We're on that again. I spent a lot of the last few days looking at sites for parents of SPD kids, and posted a query on a couple of them, asking for advice regarding potty training. I got a variety of responses, most of them basically saying, "Yeah, good luck with that- my kid is 4/5/6 and we're still working on it."
That's so not what I wanted to hear. I don't care about night time dryness right now, I really don't. But every kid in his daycare class, even the ones younger than he is, are using the potty at least some of the time. What makes it a bit harder on me, I think, is the fact that he otherwise presents as a "normal" kid- as in, other people looking at him and wondering why this normal kid is still in diapers. Yes, he is only three and a half, but he goes from preschool into pre-K this fall, and I don't think they let the kids go to pre-K until they're potty trained. Also, next March, when we're looking at kindergarten screening, it'll go worse for us/him if he's not yet trained, as far as him starting the September he turns five instead of the September he turns six. (That's a whole different issue, best covered in another post.)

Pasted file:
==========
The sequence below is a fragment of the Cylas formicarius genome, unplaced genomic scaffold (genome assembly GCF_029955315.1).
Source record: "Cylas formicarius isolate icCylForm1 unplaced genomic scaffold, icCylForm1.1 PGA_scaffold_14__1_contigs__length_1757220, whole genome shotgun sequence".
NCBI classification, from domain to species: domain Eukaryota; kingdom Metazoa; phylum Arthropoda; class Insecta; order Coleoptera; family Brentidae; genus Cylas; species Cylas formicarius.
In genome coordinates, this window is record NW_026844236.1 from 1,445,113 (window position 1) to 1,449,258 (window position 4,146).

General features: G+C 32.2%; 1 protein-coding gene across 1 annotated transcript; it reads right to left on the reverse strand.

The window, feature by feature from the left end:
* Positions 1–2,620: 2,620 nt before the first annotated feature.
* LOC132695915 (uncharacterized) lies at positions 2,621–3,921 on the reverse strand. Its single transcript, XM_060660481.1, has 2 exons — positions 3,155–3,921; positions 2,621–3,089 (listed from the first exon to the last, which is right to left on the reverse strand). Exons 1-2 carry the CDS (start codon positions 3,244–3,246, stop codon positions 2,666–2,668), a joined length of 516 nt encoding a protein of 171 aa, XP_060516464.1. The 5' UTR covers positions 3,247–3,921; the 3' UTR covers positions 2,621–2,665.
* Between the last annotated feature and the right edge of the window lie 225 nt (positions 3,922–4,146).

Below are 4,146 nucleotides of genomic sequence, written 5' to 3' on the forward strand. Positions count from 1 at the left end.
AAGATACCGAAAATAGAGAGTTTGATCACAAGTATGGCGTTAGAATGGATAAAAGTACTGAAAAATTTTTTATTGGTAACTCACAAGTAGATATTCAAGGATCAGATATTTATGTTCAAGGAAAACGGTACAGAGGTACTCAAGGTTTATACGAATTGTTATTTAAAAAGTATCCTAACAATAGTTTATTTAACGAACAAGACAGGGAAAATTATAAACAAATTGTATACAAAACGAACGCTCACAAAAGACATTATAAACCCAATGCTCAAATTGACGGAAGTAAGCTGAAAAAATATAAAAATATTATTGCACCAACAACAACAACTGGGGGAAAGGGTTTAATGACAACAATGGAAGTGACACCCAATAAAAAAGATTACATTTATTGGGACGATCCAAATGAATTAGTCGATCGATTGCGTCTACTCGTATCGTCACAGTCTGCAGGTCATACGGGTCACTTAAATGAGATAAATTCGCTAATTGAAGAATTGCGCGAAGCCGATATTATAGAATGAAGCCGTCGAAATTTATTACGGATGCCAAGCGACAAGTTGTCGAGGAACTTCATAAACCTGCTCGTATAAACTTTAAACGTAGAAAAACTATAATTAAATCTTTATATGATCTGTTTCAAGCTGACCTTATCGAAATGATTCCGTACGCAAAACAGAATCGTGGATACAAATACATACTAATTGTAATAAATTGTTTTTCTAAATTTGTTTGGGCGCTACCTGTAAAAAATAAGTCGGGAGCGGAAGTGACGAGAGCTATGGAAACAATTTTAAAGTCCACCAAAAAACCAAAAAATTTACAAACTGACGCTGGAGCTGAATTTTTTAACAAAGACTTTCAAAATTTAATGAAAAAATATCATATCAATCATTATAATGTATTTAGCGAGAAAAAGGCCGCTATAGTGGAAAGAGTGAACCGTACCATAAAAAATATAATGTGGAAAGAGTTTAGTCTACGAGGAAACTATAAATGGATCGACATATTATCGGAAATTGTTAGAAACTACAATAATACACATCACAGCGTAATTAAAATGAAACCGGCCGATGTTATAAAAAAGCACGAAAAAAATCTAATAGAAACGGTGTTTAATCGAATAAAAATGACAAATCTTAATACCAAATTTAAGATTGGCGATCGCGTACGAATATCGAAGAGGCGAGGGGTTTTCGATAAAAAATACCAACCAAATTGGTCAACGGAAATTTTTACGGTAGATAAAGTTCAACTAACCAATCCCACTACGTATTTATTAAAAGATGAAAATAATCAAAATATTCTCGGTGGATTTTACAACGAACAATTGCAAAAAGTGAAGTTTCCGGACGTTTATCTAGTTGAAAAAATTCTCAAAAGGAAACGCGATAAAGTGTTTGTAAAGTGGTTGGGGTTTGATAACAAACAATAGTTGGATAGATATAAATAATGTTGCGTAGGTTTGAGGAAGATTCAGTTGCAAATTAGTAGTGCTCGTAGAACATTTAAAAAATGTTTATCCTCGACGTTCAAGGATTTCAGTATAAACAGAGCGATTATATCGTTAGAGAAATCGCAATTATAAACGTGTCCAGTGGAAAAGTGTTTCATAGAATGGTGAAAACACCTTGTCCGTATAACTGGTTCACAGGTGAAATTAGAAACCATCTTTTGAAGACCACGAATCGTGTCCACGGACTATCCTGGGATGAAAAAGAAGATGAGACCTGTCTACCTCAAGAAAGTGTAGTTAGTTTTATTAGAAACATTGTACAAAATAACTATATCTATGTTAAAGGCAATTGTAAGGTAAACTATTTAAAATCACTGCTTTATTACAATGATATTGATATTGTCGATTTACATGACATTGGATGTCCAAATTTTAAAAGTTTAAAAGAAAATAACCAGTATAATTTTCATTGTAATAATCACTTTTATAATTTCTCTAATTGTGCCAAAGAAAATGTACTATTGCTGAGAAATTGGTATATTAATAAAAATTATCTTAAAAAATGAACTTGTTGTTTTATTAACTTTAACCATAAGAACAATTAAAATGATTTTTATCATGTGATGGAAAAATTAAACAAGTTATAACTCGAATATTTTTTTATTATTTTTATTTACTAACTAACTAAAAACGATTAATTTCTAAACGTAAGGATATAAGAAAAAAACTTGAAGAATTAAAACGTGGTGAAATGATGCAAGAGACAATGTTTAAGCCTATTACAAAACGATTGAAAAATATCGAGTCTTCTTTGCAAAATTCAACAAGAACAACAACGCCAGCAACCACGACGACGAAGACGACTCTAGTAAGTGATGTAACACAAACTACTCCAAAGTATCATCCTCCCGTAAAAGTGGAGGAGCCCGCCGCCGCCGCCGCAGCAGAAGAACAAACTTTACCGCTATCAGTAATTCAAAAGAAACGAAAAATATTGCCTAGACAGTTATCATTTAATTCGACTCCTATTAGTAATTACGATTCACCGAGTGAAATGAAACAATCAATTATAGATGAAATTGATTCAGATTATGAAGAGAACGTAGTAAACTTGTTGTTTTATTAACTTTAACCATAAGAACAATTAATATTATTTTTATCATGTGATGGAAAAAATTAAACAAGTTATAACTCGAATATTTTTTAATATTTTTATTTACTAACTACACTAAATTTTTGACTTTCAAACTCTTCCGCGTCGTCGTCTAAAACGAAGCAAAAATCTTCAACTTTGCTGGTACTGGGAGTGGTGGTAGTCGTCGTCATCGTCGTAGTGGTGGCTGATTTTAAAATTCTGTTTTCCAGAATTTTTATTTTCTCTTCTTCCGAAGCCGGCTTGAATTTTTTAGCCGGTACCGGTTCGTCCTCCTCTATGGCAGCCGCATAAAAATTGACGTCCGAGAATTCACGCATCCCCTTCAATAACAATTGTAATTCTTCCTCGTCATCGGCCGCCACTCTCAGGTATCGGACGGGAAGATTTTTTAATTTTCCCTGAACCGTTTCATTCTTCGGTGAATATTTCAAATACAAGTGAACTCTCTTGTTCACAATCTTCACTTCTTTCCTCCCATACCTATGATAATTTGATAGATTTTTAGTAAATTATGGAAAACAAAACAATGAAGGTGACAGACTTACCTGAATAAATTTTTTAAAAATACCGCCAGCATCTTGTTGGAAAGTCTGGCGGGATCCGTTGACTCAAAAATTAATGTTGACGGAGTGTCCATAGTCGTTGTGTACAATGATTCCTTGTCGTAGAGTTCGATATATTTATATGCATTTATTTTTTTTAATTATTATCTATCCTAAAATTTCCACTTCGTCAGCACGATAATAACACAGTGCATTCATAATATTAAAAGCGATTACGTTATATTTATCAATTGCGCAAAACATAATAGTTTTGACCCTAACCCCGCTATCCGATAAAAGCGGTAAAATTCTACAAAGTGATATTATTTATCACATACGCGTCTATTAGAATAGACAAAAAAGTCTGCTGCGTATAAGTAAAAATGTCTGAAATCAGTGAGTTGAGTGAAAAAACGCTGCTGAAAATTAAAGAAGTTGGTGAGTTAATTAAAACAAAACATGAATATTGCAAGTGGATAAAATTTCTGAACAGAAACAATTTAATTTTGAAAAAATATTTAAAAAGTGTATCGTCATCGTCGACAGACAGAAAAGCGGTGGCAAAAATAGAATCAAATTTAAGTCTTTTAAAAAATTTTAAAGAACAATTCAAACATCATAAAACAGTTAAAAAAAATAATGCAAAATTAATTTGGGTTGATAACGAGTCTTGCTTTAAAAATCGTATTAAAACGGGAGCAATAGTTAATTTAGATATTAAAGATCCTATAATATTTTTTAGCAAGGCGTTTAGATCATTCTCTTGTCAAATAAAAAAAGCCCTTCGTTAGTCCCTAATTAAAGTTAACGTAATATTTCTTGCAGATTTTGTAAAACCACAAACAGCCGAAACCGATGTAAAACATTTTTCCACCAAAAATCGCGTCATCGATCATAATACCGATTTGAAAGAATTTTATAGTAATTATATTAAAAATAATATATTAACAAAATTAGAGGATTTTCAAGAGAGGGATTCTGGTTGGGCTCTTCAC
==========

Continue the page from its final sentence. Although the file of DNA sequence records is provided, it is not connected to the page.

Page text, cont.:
He now sits on the potty at home for us just fine, although he hasn't done anything in the potty. He fights them on it at school. I took him to the potty at school today, when I picked him up, just before we left, to see what he'd do, and he fought me, too. Tomorrow I am bringing the potty seat we use here (we have two identical ones) to see if that helps with the screaming bloody murder. When I asked him what he thought, he seemed to like the idea- he said the school potty is "cold and hard", while his potty seat is "soft, but still a little cold". Yes, I do realize I am setting us up for him refusing to sit on any potty that doesn't have the Cars theme on it, but I'd rather him at least try to sit on the potty without incident right now.
Just when I think things are really starting to improve for him (and us), we encounter something like this to make me wonder why. Why does he have to have this thing that will color everything he will do his entire life? Why does it have to be something nobody outside the autism community has ever heard of, and we have to explain and re-explain every damn day? I sometimes finding myself wishing he had something quantifiable. I mean, my lung and immune issues, you can look at a CT scan and bloodwork and see what a mess I am. SPD, though...there's no test that can prove to people, "See? It's real!" That, I think, might be the hardest part.
6 years ago